Suppose we're in trial circa 1999. We offer a key document marked as Defendants' 123. Our opponent looks it over. "Objection," she cries. "That document is not Defendants' 123; this is Defendants' 123." And then she produces a different document.
Confusion reigns. How can there be two different documents with the same Bates number? The court's reaction is easy to predict: Move on and figure it out, if you can, during a break.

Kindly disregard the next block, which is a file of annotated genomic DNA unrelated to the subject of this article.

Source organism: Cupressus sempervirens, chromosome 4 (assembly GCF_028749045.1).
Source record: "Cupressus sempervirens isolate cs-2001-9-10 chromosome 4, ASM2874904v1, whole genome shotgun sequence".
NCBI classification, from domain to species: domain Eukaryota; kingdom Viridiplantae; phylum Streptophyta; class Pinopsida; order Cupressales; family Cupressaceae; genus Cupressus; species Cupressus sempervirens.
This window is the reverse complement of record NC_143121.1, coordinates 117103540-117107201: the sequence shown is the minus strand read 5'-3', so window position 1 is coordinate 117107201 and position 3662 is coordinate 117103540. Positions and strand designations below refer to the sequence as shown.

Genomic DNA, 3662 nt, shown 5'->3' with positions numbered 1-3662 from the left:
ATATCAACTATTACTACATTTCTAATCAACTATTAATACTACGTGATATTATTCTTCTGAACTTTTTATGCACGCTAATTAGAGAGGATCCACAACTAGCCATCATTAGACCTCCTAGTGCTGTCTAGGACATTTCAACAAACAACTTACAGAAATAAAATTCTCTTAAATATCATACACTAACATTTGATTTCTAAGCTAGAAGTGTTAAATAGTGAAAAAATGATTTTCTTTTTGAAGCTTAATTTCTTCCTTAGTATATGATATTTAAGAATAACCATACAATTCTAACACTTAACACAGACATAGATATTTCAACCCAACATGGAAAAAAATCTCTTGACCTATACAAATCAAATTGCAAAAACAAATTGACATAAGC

Fast-forward to 2006. By then, many attorneys were aware of the Zubulake v. UBS Warburg opinions. They were filed in 2003 and 2004. By December 1, 2006, the Federal Rules of Civil Procedure had been amended to account for ESI. And in that year, we "created, captured and replicated enough digital information to fill all of the books ever created in the world, 3 million times," as noted by The Sedona Conference Commentary on ESI Evidence & Admissibility (p. 17).